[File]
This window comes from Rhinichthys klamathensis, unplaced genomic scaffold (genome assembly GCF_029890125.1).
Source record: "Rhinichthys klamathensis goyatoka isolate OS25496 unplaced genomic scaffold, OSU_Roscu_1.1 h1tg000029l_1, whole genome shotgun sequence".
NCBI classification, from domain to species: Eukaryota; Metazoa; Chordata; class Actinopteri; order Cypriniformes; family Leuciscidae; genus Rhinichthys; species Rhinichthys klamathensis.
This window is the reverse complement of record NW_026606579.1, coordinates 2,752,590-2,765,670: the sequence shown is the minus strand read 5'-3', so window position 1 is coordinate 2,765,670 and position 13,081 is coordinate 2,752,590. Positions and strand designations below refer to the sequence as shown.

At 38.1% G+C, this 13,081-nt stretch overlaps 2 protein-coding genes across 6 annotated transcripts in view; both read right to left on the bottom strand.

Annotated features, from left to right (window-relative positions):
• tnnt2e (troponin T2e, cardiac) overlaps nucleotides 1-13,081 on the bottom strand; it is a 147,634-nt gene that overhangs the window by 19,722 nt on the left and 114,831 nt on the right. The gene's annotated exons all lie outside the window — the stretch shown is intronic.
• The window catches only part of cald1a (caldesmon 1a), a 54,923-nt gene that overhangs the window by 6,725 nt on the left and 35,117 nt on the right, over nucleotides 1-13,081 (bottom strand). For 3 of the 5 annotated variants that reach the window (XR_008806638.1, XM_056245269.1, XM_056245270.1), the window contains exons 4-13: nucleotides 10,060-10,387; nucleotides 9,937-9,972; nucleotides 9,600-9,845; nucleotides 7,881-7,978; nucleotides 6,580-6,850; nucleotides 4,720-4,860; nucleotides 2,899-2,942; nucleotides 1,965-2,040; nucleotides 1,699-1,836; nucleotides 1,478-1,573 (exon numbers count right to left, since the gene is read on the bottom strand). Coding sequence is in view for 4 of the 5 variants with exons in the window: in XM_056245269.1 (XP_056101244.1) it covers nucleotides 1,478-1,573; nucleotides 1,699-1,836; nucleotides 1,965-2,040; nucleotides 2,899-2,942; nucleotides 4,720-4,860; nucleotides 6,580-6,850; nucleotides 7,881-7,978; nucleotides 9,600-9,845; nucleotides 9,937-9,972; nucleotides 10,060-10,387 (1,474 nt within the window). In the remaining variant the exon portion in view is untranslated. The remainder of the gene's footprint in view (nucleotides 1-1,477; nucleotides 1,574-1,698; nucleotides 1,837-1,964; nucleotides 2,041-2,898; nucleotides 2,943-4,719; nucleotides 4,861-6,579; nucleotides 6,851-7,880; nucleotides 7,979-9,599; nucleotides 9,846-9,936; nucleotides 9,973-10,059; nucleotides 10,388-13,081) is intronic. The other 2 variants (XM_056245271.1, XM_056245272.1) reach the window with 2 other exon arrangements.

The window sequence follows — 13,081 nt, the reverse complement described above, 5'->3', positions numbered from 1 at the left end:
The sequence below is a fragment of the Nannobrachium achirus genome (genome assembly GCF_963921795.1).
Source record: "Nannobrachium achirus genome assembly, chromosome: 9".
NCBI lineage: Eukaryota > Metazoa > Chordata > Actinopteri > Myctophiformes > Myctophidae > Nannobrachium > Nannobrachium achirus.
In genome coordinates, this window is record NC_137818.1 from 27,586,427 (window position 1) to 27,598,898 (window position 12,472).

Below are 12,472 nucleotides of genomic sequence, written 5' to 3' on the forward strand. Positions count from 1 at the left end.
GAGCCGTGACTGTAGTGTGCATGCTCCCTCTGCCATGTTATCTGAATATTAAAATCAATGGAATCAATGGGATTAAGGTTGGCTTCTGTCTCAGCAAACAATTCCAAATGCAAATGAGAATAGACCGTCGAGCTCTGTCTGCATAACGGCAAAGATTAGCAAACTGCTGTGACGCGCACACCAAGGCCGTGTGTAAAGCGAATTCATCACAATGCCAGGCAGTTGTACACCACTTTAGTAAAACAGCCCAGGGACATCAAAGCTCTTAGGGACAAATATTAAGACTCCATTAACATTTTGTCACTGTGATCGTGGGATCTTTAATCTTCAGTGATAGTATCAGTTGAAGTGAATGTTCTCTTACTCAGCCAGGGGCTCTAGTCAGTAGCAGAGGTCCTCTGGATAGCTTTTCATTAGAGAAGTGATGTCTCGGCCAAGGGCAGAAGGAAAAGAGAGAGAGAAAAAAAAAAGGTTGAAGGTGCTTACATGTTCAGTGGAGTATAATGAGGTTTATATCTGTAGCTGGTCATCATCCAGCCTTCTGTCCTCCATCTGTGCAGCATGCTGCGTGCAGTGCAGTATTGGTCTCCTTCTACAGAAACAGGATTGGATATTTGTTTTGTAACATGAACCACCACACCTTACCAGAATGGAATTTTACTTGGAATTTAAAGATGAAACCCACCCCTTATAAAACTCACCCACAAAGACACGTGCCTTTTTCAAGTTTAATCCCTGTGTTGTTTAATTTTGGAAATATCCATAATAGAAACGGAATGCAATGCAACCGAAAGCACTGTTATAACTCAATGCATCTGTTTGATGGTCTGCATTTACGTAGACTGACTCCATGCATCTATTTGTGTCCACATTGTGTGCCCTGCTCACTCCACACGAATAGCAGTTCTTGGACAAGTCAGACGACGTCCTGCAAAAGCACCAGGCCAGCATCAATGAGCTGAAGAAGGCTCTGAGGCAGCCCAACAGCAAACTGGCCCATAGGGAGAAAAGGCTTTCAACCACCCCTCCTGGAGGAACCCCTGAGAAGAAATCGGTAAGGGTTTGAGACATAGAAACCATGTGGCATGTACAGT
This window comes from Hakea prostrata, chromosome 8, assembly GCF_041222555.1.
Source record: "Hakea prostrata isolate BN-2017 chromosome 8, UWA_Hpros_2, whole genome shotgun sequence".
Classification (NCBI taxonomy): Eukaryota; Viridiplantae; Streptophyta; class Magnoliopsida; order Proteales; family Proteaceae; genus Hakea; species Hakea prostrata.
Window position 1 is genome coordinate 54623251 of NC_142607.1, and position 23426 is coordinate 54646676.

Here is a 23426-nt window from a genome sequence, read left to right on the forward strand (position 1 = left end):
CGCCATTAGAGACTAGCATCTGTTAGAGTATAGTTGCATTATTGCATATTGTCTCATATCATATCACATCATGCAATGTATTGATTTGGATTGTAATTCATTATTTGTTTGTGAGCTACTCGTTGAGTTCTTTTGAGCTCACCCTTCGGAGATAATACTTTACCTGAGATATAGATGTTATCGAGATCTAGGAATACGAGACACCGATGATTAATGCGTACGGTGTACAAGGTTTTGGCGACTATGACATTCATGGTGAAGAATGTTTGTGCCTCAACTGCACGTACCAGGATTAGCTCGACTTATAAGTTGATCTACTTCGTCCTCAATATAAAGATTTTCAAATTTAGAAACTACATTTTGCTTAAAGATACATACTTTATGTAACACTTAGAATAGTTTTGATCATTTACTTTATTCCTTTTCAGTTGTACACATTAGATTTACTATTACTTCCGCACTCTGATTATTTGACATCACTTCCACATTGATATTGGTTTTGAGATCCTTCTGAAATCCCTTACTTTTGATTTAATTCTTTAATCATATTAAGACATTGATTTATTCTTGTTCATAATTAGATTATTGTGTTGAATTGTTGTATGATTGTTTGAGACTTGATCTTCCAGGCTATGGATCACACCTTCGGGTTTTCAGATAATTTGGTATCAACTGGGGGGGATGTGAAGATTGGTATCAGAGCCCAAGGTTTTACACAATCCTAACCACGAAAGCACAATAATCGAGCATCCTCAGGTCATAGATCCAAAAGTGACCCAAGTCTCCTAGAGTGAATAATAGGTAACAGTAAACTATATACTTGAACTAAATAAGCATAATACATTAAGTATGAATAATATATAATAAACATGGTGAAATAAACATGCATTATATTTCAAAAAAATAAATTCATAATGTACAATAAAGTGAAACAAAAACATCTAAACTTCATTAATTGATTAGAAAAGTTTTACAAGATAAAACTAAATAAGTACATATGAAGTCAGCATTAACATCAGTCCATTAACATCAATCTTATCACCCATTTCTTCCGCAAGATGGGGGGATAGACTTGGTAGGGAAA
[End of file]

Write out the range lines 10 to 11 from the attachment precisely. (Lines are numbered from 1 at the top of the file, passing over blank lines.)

The sequence below is a fragment of the Nannobrachium achirus genome (genome assembly GCF_963921795.1).
Source record: "Nannobrachium achirus genome assembly, chromosome: 9".